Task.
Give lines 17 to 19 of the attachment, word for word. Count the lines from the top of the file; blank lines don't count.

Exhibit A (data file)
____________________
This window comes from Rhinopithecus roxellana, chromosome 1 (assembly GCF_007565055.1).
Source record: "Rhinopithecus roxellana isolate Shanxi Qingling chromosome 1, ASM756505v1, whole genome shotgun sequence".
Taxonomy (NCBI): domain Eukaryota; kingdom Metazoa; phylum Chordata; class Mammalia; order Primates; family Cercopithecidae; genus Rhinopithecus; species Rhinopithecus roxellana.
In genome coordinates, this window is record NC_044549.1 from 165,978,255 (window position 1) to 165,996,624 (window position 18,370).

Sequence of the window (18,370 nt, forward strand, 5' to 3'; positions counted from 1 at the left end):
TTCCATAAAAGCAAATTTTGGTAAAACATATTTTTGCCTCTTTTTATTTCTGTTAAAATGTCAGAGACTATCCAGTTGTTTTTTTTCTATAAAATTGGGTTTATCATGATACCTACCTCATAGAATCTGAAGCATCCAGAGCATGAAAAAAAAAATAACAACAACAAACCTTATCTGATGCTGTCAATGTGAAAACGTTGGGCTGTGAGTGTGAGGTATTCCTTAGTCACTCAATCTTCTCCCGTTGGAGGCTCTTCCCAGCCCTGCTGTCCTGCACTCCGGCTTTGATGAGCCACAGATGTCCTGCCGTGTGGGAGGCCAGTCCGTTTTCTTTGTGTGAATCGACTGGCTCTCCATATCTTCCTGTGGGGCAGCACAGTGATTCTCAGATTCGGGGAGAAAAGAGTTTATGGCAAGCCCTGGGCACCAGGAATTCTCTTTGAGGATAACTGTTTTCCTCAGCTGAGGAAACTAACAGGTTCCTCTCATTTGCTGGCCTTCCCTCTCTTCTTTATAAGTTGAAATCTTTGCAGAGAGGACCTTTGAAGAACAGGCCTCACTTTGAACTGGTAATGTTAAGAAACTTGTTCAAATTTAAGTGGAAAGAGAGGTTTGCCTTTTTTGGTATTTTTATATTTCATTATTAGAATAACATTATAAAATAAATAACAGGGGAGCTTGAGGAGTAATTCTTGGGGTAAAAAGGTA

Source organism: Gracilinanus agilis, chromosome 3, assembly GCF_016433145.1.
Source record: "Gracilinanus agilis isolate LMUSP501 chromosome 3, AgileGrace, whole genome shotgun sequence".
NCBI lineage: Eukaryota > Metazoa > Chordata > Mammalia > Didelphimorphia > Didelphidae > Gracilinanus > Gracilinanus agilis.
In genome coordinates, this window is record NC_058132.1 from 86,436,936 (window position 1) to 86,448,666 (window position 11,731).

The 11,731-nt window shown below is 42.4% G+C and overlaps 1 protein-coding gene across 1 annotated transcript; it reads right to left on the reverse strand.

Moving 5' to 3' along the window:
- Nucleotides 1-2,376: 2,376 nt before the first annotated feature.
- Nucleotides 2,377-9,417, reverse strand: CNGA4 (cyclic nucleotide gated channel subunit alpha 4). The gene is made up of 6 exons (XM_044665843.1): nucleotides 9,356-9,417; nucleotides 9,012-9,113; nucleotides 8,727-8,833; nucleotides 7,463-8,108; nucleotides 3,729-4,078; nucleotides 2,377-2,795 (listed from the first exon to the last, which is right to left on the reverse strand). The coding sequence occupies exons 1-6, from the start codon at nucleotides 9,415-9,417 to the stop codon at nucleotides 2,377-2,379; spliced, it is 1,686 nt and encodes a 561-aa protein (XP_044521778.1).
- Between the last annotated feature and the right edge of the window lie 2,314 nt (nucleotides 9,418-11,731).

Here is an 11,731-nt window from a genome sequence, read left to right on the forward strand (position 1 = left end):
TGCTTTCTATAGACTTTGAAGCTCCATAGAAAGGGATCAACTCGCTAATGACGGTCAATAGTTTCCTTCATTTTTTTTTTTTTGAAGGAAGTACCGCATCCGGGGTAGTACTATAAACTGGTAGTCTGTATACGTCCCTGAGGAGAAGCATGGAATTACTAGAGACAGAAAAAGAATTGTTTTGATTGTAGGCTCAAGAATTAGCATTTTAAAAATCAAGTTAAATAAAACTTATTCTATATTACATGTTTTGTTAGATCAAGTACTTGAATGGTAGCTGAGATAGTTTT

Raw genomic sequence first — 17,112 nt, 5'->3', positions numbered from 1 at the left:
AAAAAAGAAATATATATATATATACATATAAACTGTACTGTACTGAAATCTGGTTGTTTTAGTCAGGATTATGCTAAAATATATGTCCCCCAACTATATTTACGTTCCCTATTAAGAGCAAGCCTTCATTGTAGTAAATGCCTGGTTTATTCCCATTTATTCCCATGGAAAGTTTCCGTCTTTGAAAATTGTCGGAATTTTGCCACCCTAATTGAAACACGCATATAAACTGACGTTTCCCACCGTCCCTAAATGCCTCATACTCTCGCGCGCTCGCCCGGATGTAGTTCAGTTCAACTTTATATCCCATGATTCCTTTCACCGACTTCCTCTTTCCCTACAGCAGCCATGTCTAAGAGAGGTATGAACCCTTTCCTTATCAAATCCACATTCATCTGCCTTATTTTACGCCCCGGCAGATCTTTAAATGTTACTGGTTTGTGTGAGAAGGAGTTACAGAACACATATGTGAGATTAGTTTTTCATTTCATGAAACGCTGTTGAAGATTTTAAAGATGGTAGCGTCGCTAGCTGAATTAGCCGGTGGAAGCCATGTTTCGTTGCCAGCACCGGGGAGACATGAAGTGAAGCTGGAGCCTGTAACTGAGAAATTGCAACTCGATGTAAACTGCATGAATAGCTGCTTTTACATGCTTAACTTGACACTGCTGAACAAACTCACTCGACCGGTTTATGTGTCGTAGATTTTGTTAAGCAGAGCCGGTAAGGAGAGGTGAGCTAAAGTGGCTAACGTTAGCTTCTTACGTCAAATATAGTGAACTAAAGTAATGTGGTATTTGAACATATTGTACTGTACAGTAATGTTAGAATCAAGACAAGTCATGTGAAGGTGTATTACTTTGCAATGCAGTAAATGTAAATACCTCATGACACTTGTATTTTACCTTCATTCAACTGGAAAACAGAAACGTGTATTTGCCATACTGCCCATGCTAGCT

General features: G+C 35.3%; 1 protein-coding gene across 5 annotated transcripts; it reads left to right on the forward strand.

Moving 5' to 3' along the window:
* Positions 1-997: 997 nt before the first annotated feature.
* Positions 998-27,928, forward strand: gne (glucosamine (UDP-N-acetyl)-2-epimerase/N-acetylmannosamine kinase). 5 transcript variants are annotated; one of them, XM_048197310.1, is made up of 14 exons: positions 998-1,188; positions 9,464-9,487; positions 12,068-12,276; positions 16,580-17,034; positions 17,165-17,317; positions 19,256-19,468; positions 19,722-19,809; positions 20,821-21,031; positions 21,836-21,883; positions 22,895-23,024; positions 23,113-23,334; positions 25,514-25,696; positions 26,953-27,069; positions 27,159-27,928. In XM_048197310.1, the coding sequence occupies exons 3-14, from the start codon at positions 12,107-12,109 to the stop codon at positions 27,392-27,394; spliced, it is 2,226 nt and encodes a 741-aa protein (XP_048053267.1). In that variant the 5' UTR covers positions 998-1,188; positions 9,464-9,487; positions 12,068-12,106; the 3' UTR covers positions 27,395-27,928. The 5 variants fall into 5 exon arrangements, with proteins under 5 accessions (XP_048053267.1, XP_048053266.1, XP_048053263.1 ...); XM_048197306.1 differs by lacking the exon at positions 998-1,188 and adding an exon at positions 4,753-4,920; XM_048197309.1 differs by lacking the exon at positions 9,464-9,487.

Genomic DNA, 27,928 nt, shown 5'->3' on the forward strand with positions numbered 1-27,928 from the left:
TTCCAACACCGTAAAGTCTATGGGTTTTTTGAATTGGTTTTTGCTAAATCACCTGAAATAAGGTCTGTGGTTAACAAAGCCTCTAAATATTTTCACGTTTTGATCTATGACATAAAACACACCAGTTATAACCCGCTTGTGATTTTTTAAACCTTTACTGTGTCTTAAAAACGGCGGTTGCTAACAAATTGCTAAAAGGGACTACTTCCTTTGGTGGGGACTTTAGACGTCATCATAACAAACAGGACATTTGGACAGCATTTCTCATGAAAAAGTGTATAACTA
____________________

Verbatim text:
TGCTTTCTATAGACTTTGAAGCTCCATAGAAAGGGATCAACTCGCTAATGACGGTCAATAGTTTCCTTCATTTTTTTTTTTTTGAAGGAAGTACCGCATCCGGGGTAGTACTATAAACTGGTAGTCTGTATACGTCCCTGAGGAGAAGCATGGAATTACTAGAGACAGAAAAAGAATTGTTTTGATTGTAGGCTCAAGAATTAGCATTTTAAAAATCAAGTTAAATAAAACTTATTCTATATTACATGTTTTGTTAGATCAAGTACTTGAATGGTAGCTGAGATAGTTTT

Raw genomic sequence first — 17,112 nt, 5'->3', positions numbered from 1 at the left:
AAAAAAGAAATATATATATATATACATATAAACTGTACTGTACTGAAATCTGGTTGTTTTAGTCAGGATTATGCTAAAATATATGTCCCCCAACTATATTTACGTTCCCTATTAAGAGCAAGCCTTCATTGTAGTAAATGCCTGGTTTATTCCCATTTATTCCCATGGAAAGTTTCCGTCTTTGAAAATTGTCGGAATTTTGCCACCCTAATTGAAACACGCATATAAACTGACGTTTCCCACCGTCCCTAAATGCCTCATACTCTCGCGCGCTCGCCCGGATGTAGTTCAGTTCAACTTTATATCCCATGATTCCTTTCACCGACTTCCTCTTTCCCTACAGCAGCCATGTCTAAGAGAGGTATGAACCCTTTCCTTATCAAATCCACATTCATCTGCCTTATTTTACGCCCCGGCAGATCTTTAAATGTTACTGGTTTGTGTGAGAAGGAGTTACAGAACACATATGTGAGATTAGTTTTTCATTTCATGAAACGCTGTTGAAGATTTTAAAGATGGTAGCGTCGCTAGCTGAATTAGCCGGTGGAAGCCATGTTTCGTTGCCAGCACCGGGGAGACATGAAGTGAAGCTGGAGCCTGTAACTGAGAAATTGCAACTCGATGTAAACTGCATGAATAGCTGCTTTTACATGCTTAACTTGACACTGCTGAACAAACTCACTCGACCGGTTTATGTGTCGTAGATTTTGTTAAGCAGAGCCGGTAAGGAGAGGTGAGCTAAAGTGGCTAACGTTAGCTTCTTACGTCAAATATAGTGAACTAAAGTAATGTGGTATTTGAACATATTGTACTGTACAGTAATGTTAGAATCAAGACAAGTCATGTGAAGGTGTATTACTTTGCAATGCAGTAAATGTAAATACCTCATGACACTTGTATTTTACCTTCATTCAACTGGAAAACAGAAACGTGTATTTGCCATACTGCCCATGCTAGCT